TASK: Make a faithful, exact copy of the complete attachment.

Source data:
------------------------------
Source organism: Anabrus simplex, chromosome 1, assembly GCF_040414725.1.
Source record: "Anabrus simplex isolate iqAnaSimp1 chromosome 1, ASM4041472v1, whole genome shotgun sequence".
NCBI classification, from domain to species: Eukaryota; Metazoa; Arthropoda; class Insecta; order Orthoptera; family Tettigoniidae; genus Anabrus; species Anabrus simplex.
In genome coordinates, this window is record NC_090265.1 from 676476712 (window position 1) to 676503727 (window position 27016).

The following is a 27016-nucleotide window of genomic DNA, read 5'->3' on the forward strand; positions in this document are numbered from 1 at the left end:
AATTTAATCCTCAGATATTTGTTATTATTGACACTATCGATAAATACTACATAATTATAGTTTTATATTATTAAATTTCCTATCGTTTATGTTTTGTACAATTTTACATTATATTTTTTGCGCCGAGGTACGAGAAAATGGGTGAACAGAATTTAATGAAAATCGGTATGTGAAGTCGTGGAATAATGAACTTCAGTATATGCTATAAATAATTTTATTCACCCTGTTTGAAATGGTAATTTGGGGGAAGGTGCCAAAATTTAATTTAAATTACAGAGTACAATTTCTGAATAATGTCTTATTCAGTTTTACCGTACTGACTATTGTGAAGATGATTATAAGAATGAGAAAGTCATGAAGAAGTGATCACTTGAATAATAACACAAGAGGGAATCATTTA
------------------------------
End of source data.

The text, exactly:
Source organism: Anabrus simplex, chromosome 1, assembly GCF_040414725.1.
Source record: "Anabrus simplex isolate iqAnaSimp1 chromosome 1, ASM4041472v1, whole genome shotgun sequence".
NCBI classification, from domain to species: Eukaryota; Metazoa; Arthropoda; class Insecta; order Orthoptera; family Tettigoniidae; genus Anabrus; species Anabrus simplex.
In genome coordinates, this window is record NC_090265.1 from 676476712 (window position 1) to 676503727 (window position 27016).

The following is a 27016-nucleotide window of genomic DNA, read 5'->3' on the forward strand; positions in this document are numbered from 1 at the left end:
AATTTAATCCTCAGATATTTGTTATTATTGACACTATCGATAAATACTACATAATTATAGTTTTATATTATTAAATTTCCTATCGTTTATGTTTTGTACAATTTTACATTATATTTTTTGCGCCGAGGTACGAGAAAATGGGTGAACAGAATTTAATGAAAATCGGTATGTGAAGTCGTGGAATAATGAACTTCAGTATATGCTATAAATAATTTTATTCACCCTGTTTGAAATGGTAATTTGGGGGAAGGTGCCAAAATTTAATTTAAATTACAGAGTACAATTTCTGAATAATGTCTTATTCAGTTTTACCGTACTGACTATTGTGAAGATGATTATAAGAATGAGAAAGTCATGAAGAAGTGATCACTTGAATAATAACACAAGAGGGAATCATTTA